As a child growing up Jewish in Belgium,
Flora Cassen was naturally curious about
European history, and thanks to inspirational
teachers and mentors who influenced her studies,
Cassen has followed a career path that explores
the rich history of Jews in Europe.
Professor Cassen, who joined Carolina’s History department this year as the inaugural JMA and Sonia Van der Horst Fellow in Jewish History and Culture, will now inspire Carolina’s students just as her teachers guided her studies.
Cassen teaches classes on Medieval and Early Modern Jewish History, specifically focusing on the history of Europe from 10th through 18th
centuries. This fall, she is teaching two undergraduate courses: History 490: Jews, Christians and Muslims in Early Modern Europe, and an honors
course called The Passion and the Jews. Inspired by the debate that Mel Gibson’s movie “The Passion of the Christ” generated, the course
explores the alleged role of the Jews in Christ’s Passion from the gospels to today through text, art, and film.
“In the future, I hope to create a senior seminar course on Jewish history and introduce graduate-level courses on Jews in Italy and Spain, which will explore their lives in terms of commerce, channels of information and their
relationships with Christians and other Jewish communities.” Her current research focuses on Jews in Italy during the 15th and 16th centuries. She is
writing a book based on her Ph.D. dissertation, which studies the roots and consequences of anti-Judaism by examining discriminatory marks,
typically a yellow hat or yellow badge, that the Jews were compelled to wear in 15th- and 16thcentury Italy. She is also starting research on Jews in Italy who acted as spies for the King of Spain, despite the fact that Jews were previously expelled from Spain.
“I was shocked when I found out about these spies while doing my research on the yellow badges,” said Cassen. “But through their Jewish networks, the spies had very specific information on both Italy and the Ottoman Empire, which was at war with Spain. “In general I am interested in how the Jews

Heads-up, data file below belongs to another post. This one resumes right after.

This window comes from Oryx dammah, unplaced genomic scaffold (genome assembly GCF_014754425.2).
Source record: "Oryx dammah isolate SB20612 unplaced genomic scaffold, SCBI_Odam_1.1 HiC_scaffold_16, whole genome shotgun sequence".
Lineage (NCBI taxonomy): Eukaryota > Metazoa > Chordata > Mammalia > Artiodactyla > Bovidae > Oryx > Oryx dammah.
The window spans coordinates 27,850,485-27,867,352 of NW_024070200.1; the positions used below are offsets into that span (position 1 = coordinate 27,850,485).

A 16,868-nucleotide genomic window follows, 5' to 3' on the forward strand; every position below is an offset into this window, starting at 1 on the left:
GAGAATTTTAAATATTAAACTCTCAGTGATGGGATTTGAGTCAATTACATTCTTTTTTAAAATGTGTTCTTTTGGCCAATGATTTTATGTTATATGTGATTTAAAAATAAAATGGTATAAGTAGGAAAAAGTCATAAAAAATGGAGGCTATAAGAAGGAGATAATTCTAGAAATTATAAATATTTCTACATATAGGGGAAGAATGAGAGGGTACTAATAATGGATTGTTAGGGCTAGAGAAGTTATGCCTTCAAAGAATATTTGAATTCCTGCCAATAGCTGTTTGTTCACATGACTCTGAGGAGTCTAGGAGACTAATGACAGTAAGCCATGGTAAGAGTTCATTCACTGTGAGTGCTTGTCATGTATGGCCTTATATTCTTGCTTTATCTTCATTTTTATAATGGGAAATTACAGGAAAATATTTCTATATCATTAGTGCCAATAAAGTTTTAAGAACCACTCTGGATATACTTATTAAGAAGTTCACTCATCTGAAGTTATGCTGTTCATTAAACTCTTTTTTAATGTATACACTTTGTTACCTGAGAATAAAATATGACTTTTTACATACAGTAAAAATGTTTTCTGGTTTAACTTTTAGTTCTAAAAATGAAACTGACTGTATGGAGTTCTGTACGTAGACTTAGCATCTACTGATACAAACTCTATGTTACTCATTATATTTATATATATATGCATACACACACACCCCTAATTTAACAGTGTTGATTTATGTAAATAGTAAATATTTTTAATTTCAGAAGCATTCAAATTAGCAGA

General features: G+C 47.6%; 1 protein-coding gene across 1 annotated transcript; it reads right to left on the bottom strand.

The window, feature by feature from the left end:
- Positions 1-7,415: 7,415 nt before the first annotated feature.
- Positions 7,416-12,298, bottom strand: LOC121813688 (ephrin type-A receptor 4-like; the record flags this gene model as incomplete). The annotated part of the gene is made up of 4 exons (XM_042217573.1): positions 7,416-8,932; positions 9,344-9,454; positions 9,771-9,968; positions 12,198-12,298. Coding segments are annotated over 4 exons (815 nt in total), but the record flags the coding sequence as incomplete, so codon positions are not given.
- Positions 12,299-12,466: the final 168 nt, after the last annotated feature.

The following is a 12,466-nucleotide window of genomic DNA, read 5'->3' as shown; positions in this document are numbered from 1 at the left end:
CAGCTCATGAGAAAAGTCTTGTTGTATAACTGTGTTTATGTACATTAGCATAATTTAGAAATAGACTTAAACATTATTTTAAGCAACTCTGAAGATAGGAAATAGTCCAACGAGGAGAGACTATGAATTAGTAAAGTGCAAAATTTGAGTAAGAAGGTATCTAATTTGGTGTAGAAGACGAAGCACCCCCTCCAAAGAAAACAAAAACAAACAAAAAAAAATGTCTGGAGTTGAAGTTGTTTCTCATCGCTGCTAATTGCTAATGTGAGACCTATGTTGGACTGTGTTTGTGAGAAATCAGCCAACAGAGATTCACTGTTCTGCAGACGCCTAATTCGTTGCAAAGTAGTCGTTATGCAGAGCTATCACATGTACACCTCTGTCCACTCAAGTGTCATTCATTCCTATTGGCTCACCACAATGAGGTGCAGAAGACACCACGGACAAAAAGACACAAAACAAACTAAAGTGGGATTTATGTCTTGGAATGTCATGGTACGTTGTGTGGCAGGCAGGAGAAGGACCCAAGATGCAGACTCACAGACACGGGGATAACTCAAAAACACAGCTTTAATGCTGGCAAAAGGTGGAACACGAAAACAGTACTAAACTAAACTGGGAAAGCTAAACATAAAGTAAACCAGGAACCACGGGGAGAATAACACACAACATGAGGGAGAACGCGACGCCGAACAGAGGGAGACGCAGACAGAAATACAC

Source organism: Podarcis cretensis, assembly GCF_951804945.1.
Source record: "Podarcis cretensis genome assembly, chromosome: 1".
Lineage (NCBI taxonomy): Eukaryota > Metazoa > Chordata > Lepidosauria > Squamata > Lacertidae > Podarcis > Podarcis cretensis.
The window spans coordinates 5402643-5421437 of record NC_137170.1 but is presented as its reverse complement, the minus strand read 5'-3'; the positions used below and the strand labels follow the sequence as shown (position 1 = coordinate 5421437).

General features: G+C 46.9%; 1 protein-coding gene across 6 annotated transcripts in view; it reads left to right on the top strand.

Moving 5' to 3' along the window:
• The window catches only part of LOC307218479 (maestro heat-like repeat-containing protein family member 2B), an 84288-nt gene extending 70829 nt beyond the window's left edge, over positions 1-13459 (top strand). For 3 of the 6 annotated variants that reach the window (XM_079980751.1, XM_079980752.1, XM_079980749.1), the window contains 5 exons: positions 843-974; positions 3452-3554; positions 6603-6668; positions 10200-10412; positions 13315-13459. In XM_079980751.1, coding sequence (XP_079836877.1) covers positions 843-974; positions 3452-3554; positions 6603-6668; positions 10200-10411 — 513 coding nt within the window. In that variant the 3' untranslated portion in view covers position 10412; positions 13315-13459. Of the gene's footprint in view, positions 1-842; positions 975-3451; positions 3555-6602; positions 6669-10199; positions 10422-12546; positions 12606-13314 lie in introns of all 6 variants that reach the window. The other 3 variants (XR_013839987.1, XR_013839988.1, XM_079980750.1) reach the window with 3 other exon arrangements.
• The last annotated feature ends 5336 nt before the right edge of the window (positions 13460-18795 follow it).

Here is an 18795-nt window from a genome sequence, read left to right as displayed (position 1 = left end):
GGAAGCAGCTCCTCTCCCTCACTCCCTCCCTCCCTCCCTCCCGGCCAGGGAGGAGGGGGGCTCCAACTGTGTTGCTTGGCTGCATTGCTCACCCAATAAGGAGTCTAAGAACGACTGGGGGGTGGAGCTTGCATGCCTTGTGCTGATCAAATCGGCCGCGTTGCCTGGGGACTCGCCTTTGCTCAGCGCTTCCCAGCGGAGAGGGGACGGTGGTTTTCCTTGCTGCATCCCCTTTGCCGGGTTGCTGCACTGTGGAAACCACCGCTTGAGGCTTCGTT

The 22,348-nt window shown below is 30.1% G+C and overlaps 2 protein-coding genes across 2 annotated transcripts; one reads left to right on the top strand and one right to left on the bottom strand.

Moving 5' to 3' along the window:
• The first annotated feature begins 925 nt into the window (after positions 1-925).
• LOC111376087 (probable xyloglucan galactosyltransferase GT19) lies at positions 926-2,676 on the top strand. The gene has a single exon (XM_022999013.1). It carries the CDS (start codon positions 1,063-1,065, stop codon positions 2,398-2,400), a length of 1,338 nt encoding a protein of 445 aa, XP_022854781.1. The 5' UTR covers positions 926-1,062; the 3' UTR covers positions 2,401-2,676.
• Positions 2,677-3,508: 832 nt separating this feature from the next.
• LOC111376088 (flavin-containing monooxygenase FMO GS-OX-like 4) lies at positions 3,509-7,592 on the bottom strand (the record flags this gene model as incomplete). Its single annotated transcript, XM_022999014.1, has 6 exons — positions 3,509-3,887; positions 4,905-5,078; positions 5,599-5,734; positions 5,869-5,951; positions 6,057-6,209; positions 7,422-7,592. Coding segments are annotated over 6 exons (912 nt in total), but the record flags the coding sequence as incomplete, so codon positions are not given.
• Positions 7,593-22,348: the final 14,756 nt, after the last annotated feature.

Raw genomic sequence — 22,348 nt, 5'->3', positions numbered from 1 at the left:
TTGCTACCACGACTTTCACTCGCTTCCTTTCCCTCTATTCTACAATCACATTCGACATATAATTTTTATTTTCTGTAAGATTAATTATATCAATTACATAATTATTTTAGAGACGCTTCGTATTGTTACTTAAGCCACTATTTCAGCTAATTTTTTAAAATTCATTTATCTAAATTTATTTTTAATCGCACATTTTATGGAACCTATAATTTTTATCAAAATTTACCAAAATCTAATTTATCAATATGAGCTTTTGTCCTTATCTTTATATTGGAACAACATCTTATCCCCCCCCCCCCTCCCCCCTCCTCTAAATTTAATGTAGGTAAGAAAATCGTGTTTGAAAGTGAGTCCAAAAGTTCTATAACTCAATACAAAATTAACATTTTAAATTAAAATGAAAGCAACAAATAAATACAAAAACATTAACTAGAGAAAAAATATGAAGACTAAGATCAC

lived during this time. As a small minority under Christian rule, they were subjected to a whole series of religious and legal restrictions and had an inferior status, but in spite of that, they achieved remarkable success in building communities and businesses, and developing a rich culture. Their resourcefulness was very impressive.” said Cassen.
Cassen previously was an assistant professor at the University of Vermont and last academic year she held a fellowship at Columbia University’s
Italian Academy, allowing her to pursue her research full time. She holds a B.A. from the Free University of Brussels, an M.A. from Brandeis University and a Ph.D. in History and Judaic Studies from New York University.
“I am delighted to join such a prestigious university, and a history department that is so impressive and collegial,” added Cassen. “The
reputation of the history department, combined with the thriving Jewish Studies program, makes it a true honor to be joining Carolina.”
The JMA and Sonja van der Horst Distinguished Professorship was established by the children of the late Johannes and Sonja van der Horst (Charles van
der Horst, Roger van der Horst, Jacqueline van der Horst Sergent ’82, and Tatjana Schwendinger) with reparation funds that were awarded to their mother.
return to top